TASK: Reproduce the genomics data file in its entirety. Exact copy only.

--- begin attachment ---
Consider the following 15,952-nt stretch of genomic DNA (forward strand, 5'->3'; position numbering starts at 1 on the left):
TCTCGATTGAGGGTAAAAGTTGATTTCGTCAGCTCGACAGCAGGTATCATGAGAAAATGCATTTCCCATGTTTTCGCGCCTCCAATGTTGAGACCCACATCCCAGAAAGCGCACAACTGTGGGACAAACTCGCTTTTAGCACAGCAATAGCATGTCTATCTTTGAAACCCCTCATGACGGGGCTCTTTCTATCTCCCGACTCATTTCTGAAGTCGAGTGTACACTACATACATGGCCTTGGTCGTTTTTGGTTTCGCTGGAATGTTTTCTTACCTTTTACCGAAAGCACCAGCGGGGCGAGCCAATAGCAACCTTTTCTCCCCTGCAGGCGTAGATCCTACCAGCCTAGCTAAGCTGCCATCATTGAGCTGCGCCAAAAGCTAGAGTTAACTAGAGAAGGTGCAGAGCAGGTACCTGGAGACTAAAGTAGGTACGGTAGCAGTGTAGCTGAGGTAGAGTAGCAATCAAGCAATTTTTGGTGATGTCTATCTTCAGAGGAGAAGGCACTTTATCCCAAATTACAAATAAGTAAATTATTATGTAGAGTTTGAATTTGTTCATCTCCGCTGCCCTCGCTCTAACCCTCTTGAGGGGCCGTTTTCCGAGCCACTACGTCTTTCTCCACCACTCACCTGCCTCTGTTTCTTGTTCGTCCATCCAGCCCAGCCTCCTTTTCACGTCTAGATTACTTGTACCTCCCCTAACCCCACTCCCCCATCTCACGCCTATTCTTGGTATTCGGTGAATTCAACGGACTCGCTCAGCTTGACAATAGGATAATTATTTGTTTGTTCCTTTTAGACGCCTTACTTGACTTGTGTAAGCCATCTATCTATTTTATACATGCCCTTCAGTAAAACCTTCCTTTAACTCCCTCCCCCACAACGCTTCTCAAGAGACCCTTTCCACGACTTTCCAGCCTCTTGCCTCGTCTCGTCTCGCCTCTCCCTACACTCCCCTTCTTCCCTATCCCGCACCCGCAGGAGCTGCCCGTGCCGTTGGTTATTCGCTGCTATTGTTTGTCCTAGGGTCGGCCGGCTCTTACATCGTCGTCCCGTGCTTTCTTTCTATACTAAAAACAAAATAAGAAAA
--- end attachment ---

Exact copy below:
Consider the following 15,952-nt stretch of genomic DNA (forward strand, 5'->3'; position numbering starts at 1 on the left):
TCTCGATTGAGGGTAAAAGTTGATTTCGTCAGCTCGACAGCAGGTATCATGAGAAAATGCATTTCCCATGTTTTCGCGCCTCCAATGTTGAGACCCACATCCCAGAAAGCGCACAACTGTGGGACAAACTCGCTTTTAGCACAGCAATAGCATGTCTATCTTTGAAACCCCTCATGACGGGGCTCTTTCTATCTCCCGACTCATTTCTGAAGTCGAGTGTACACTACATACATGGCCTTGGTCGTTTTTGGTTTCGCTGGAATGTTTTCTTACCTTTTACCGAAAGCACCAGCGGGGCGAGCCAATAGCAACCTTTTCTCCCCTGCAGGCGTAGATCCTACCAGCCTAGCTAAGCTGCCATCATTGAGCTGCGCCAAAAGCTAGAGTTAACTAGAGAAGGTGCAGAGCAGGTACCTGGAGACTAAAGTAGGTACGGTAGCAGTGTAGCTGAGGTAGAGTAGCAATCAAGCAATTTTTGGTGATGTCTATCTTCAGAGGAGAAGGCACTTTATCCCAAATTACAAATAAGTAAATTATTATGTAGAGTTTGAATTTGTTCATCTCCGCTGCCCTCGCTCTAACCCTCTTGAGGGGCCGTTTTCCGAGCCACTACGTCTTTCTCCACCACTCACCTGCCTCTGTTTCTTGTTCGTCCATCCAGCCCAGCCTCCTTTTCACGTCTAGATTACTTGTACCTCCCCTAACCCCACTCCCCCATCTCACGCCTATTCTTGGTATTCGGTGAATTCAACGGACTCGCTCAGCTTGACAATAGGATAATTATTTGTTTGTTCCTTTTAGACGCCTTACTTGACTTGTGTAAGCCATCTATCTATTTTATACATGCCCTTCAGTAAAACCTTCCTTTAACTCCCTCCCCCACAACGCTTCTCAAGAGACCCTTTCCACGACTTTCCAGCCTCTTGCCTCGTCTCGTCTCGCCTCTCCCTACACTCCCCTTCTTCCCTATCCCGCACCCGCAGGAGCTGCCCGTGCCGTTGGTTATTCGCTGCTATTGTTTGTCCTAGGGTCGGCCGGCTCTTACATCGTCGTCCCGTGCTTTCTTTCTATACTAAAAACAAAATAAGAAAA